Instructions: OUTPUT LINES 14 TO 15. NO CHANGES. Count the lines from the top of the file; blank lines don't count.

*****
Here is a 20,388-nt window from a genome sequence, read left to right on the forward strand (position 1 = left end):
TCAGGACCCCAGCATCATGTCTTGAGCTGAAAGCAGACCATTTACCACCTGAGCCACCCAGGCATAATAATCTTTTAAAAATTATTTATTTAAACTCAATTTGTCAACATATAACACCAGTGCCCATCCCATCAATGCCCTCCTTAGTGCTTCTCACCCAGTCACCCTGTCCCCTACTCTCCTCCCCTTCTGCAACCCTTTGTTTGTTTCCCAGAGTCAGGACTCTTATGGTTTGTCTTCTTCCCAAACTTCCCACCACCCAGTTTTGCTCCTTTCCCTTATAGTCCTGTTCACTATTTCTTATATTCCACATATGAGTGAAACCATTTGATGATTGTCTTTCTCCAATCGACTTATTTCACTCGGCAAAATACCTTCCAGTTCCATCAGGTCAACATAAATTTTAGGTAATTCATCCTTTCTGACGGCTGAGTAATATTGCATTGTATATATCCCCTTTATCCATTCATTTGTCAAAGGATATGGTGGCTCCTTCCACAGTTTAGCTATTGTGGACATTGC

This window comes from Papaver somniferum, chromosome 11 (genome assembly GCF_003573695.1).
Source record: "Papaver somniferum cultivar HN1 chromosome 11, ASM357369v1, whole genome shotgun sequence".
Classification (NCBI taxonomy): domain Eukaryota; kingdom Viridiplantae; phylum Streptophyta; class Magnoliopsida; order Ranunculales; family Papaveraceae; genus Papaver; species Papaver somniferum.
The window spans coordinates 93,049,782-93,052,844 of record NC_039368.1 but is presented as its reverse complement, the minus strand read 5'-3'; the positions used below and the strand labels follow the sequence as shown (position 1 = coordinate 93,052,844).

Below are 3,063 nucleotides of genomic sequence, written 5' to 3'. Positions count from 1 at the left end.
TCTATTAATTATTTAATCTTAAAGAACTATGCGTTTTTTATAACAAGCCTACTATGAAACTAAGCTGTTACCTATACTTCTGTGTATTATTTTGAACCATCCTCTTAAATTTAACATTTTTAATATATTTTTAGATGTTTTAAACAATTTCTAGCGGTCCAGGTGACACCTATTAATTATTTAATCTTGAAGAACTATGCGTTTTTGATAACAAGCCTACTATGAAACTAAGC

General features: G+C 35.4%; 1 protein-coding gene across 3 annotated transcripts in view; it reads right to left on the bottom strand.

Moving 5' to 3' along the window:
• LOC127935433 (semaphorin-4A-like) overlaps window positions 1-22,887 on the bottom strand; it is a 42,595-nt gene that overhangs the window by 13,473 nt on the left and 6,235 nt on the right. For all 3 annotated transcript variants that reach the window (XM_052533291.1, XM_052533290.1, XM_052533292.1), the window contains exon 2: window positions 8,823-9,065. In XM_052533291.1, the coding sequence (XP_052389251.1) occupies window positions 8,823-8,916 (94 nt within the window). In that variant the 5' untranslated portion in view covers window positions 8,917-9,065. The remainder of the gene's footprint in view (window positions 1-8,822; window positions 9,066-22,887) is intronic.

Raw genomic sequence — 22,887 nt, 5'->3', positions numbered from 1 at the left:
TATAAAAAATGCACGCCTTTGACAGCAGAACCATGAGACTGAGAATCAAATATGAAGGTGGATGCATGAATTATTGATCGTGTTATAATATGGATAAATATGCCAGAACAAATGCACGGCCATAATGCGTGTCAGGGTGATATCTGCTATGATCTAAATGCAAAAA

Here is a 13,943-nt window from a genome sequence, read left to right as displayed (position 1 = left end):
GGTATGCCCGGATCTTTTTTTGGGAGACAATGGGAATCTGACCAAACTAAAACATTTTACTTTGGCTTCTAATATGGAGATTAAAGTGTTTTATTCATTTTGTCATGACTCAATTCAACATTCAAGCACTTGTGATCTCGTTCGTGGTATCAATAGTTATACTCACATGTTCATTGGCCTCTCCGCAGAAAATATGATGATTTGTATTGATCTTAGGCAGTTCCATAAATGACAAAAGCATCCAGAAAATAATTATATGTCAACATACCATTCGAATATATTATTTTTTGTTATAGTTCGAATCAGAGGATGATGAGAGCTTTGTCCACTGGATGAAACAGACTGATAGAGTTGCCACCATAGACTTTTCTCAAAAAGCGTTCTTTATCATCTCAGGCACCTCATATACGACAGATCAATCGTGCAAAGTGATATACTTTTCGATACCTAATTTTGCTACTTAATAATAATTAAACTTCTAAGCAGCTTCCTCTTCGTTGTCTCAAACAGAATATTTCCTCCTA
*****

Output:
Here is a 13,943-nt window from a genome sequence, read left to right as displayed (position 1 = left end):
GGTATGCCCGGATCTTTTTTTGGGAGACAATGGGAATCTGACCAAACTAAAACATTTTACTTTGGCTTCTAATATGGAGATTAAAGTGTTTTATTCATTTTGTCATGACTCAATTCAACATTCAAGCACTTGTGATCTCGTTCGTGGTATCAATAGTTATACTCACATGTTCATTGGCCTCTCCGCAGAAAATATGATGATTTGTATTGATCTTAGGCAGTTCCATAAATGACAAAAGCATCCAGAAAATAATTATATGTCAACATACCATTCGAATATATTATTTTTTGTTATAGTTCGAATCAGAGGATGATGAGAGCTTTGTCCACTGGATGAAACAGACTGATAGAGTTGCCACCATAGACTTTTCTCAAAAAGCGTTCTTTATCATCTCAGGCACCTCATATACGACAGATCAATCGTGCAAAGTGATATACTTTTCGATACCTAATTTTGCTACTTAATAATAATTAAACTTCTAAGCAGCTTCCTCTTCGTTGTCTCAAACAGAATATTTCCTCCTA